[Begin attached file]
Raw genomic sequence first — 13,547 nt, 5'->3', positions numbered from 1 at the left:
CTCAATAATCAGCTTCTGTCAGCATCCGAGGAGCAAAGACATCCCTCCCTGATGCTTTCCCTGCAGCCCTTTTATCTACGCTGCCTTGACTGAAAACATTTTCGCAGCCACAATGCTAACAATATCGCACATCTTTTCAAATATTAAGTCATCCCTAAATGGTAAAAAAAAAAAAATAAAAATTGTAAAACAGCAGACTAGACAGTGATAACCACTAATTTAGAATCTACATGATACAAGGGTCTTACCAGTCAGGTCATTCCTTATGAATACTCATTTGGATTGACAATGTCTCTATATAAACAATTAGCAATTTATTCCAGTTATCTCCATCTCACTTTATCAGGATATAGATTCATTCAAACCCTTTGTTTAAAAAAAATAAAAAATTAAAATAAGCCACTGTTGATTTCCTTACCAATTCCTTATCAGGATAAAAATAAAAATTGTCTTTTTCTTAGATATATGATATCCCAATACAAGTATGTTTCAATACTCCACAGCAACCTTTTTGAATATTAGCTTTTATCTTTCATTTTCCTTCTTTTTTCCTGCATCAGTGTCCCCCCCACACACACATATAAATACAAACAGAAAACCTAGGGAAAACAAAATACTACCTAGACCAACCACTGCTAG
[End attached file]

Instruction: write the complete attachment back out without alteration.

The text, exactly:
Raw genomic sequence first — 13,547 nt, 5'->3', positions numbered from 1 at the left:
CTCAATAATCAGCTTCTGTCAGCATCCGAGGAGCAAAGACATCCCTCCCTGATGCTTTCCCTGCAGCCCTTTTATCTACGCTGCCTTGACTGAAAACATTTTCGCAGCCACAATGCTAACAATATCGCACATCTTTTCAAATATTAAGTCATCCCTAAATGGTAAAAAAAAAAAAATAAAAATTGTAAAACAGCAGACTAGACAGTGATAACCACTAATTTAGAATCTACATGATACAAGGGTCTTACCAGTCAGGTCATTCCTTATGAATACTCATTTGGATTGACAATGTCTCTATATAAACAATTAGCAATTTATTCCAGTTATCTCCATCTCACTTTATCAGGATATAGATTCATTCAAACCCTTTGTTTAAAAAAAATAAAAAATTAAAATAAGCCACTGTTGATTTCCTTACCAATTCCTTATCAGGATAAAAATAAAAATTGTCTTTTTCTTAGATATATGATATCCCAATACAAGTATGTTTCAATACTCCACAGCAACCTTTTTGAATATTAGCTTTTATCTTTCATTTTCCTTCTTTTTTCCTGCATCAGTGTCCCCCCCACACACACATATAAATACAAACAGAAAACCTAGGGAAAACAAAATACTACCTAGACCAACCACTGCTAG